We highlight the promising translational potential of CBD repurposing as an antibacterial agent, mainly in the combination CBD + PB against GNB, for rescue treatment for life-threatening infections, highlighting against PB-resistant K. pneumoniae.

Clinical perspectives of cannabidiol repurposing as antibacterial

Drug repurposing may represent a faster approach to identify new antimicrobials since preclinical and clinical parameters of these drugs are already established52. Thereby, CBD antibacterial activity might be considered for drug repurposing and should be evaluated in clinical studies (e.g., expanded access), initially against immediately life-threatening condition or serious infections53.

CBD could be evaluated in infections by:

  1. i.

    XDR VISA (also optimizing pharmacokinetics/pharmacodynamics [PK/PD] parameters of clinical use of vancomycin);

  2. ii.

    XDR M. tuberculosis (also using in combination with alternative tuberculostatic).

The combination CBD + PB might also be investigated in infection due to PB-resistant GNB, for which other antibiotics are ineffective:

  1. i.

    Carbapenem-resistant Enterobacteriaceae (CRE) (e.g., Klebsiella pneumoniae carbapenemase [KPC] producers), ceftazidime-avibactam (CAZ-AVI)-resistant, and MDR/XDR;

  2. ii.

    Carbapenem-resistant A. baumannii (CRAB) (for which CAZ-AVI is ineffective), and MDR/XDR;

  3. iii.

    Pandrug-resistant (PDR) bacteria.

Conclusion

CBD exhibited antibacterial activity against Gram-positive bacteria, M. tuberculosis, and LOS-expressing GND (N. gonorrhoeae, N. meningitidis, M. catarrhalis), but not against GNB. For most of the GNB studied, our results showed that the addition of low concentrations of PB (≤ 2 µg/mL) allow CBD (≤ 4 µg/mL) to exert antibacterial activity against GNB (e.g., K. pneumoniae, E. coli, A. baumannii), including PB-resistant GNB. CBD + PB also showed additive and/or synergistic effect against LOS-expressing GND. Our results show promising translational potential and suggest that CBD might be considered for drug repurposing, especially in the combination CBD + PB against GNB, highlighting PB-resistant K. pneumoniae.

Methods

Ethics declarations

This study was approved by the Ethics Committee of the School of Pharmaceutical Sciences of Ribeirao Preto (CAAE: 48834921.9.0000.5403-Protocol CEP/FCFRP nº580).

Reagents

Cation-Adjusted Mueller Hinton II Broth (CAMHB) (BBL™, Becton Dickinson) and 96 wells microplates polystyrene, round bottom, non-treated, were used on all assays unless otherwise specified. For fastidious bacteria, such as Streptococcus spp., Neisseria spp., Moraxella catarrhalis, and Haemophilus influenzae, Cation-Adjusted Mueller Hinton II Broth (CAMHB) (BBL™, Becton Dickinson) supplemented with defibrinated horse blood and β-NAD, named MH-F, was used as recommended by EUCAST31.

Polymyxin B (PB) (United States Pharmacopeia) and ultrapure CBD (99.6%; BSPG-Pharm, Sandwich, UK) were used. As solvents, we used water for PB and methanol (Sigma-Aldrich) for CBD. Our previous standardization showed that methanol at concentrations ranging from 0.006 to 327.68 µL/mL on CAMHB is not antibacterial.

An aqueous solution of resazurin sodium salt (Sigma-Aldrich) was used to assess the metabolic activity and proliferation of bacterial cells, which were visually determined after bioreduction of the dye (blue) to resorufin (pink) by viable bacteria25.

Investigation of CBD antibacterial activity against GP and GN bacteria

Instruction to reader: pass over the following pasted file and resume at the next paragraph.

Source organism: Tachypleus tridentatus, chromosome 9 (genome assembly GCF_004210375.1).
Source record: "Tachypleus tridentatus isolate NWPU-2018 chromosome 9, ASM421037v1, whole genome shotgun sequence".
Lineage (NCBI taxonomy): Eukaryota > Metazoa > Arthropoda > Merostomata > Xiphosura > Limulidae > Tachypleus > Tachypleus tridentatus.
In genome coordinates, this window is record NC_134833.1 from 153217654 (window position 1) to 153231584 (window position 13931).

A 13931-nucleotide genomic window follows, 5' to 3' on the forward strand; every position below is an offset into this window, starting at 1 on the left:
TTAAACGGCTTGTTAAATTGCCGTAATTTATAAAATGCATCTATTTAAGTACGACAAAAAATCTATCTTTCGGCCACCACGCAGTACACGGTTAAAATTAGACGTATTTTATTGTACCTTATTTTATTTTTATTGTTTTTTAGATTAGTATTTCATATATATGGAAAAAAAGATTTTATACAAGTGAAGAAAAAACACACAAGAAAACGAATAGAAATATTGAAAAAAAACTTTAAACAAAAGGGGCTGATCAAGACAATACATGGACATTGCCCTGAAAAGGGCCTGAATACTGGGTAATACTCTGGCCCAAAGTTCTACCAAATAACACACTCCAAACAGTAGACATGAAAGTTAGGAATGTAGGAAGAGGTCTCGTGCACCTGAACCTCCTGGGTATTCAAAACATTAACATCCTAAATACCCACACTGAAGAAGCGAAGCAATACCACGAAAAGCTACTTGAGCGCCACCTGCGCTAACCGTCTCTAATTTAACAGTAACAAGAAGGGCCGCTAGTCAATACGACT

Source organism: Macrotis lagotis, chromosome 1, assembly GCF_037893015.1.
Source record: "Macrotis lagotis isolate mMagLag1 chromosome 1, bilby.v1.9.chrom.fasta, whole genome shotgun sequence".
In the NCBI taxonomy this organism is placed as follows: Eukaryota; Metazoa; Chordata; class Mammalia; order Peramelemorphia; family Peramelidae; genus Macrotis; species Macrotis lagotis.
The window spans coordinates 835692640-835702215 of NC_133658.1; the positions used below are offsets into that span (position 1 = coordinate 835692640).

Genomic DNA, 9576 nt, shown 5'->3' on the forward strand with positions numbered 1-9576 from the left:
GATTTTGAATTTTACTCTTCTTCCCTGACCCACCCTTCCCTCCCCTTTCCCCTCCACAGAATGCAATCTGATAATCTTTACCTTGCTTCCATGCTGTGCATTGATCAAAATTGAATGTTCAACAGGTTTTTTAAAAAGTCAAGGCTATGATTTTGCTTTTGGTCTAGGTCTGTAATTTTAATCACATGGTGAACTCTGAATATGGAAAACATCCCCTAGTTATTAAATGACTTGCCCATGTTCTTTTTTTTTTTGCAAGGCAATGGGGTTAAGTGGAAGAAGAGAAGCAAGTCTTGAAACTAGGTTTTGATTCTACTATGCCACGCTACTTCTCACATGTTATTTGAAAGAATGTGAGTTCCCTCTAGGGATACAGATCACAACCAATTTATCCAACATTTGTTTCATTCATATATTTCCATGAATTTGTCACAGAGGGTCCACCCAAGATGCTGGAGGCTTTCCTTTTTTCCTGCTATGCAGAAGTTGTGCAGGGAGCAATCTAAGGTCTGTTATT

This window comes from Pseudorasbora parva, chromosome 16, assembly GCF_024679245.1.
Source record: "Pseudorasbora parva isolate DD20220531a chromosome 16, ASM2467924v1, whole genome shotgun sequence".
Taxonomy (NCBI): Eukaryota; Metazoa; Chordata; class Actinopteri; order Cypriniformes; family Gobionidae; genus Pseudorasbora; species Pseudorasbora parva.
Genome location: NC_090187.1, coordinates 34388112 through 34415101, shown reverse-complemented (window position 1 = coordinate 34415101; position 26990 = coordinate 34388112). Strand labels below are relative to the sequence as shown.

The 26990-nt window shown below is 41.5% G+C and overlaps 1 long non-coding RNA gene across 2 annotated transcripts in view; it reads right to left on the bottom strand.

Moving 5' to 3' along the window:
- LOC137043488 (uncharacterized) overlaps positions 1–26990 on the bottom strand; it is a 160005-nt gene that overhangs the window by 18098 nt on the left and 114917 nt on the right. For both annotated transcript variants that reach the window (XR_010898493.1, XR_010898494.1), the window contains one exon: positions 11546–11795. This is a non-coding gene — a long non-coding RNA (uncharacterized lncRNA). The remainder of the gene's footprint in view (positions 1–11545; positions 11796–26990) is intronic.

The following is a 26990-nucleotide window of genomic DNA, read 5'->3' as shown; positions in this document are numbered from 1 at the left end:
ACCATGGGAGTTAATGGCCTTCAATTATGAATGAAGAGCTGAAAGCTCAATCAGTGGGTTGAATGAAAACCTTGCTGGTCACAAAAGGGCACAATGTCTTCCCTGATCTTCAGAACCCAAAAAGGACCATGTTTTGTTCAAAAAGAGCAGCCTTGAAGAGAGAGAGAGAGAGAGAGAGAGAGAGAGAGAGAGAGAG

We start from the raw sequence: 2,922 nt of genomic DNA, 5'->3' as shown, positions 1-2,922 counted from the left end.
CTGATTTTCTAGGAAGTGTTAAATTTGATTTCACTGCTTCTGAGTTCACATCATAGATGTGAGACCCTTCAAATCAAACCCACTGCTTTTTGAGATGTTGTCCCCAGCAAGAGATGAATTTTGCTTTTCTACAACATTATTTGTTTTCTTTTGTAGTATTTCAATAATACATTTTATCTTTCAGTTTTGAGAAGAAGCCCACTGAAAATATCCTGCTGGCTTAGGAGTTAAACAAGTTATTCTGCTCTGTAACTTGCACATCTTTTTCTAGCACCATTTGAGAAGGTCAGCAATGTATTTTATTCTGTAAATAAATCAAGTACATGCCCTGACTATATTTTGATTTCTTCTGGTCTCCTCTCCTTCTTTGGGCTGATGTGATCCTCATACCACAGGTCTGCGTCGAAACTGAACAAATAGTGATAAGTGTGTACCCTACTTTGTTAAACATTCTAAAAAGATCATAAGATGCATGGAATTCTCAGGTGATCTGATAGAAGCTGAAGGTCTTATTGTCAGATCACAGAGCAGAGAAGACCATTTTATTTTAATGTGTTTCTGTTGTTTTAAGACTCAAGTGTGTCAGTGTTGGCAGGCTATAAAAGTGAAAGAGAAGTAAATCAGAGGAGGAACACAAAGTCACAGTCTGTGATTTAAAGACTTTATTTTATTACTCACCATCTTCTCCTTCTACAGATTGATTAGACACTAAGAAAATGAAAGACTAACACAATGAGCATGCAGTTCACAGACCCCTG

Antibacterial activity of CBD was investigated against a broad panel of different bacterial species, comprehending GP bacteria (13 different species; 21 strains), GN bacteria (30 different species; 73 strains), including type-strains, quality control strains, and clinical isolates (MDR and XDR strains, international high-risk clones, and also susceptible strains) (Supplementary Table 1)27,29,30,54,55.

Microdilution method was performed according to EUCAST recommendations for MIC determination, in agreement with the recommendations from the International Standards Organisation (ISO 20776-1 and ISO 20776-2)26. All MIC determination were performed in technical and experimental duplicates and, when the results were disparate, the MIC determination was repeated to confirm the results, considering the highest MIC value detected.

Two-fold serial dilution (256–0.5 µg/mL) of CBD were initially evaluated and MIC values were determined as the lowest concentrations of CBD that inhibit visible bacterial growth in broth culture medium. Polymyxin B and vancomycin were used as controls for GN and GP bacteria, respectively. In addition, ciprofloxacin was used as control for GND (Neisseria spp., M. catarrhalis), and ampicillin for S. pneumoniae and H. influenzae23.

Beyond visual evaluation of growth inhibition, 30 µL of a 0.01–0.02% aqueous solution of resazurin sodium salt (Sigma-Aldrich) were added to each well of the microplate. Cell viability was assessed after 30–60 min for GNB and GPC and after 60–120 min for GND and Enterococcus species. This colorimetric step was additionally performed to allow better visualization of CBD antibacterial activity25.

CBD MBC was also evaluated for the GPC Enterococcus faecalis (ATCC 29212 and ATCC 51299), E. faecium (NCTC 7171 and ATCC 51559), and S. aureus (ATCC 29213 and ATCC 700699); as well as to the GND N. meningitidis (ATCC 13077), N. gonorrhoeae (ATCC 19424), and M. catarrhalis (ATCC 25238). The MBC method was performed after visual evaluation of growth inhibition by subculturing onto Mueller Hinton Agar or Mueller Hinton Agar with Blood (Difco™, Becton Dickinson) plates in the absence of CBD. MBC values were determined as the lowest concentration of CBD that prevents the growth of the bacterial colony-forming unit in solid culture medium.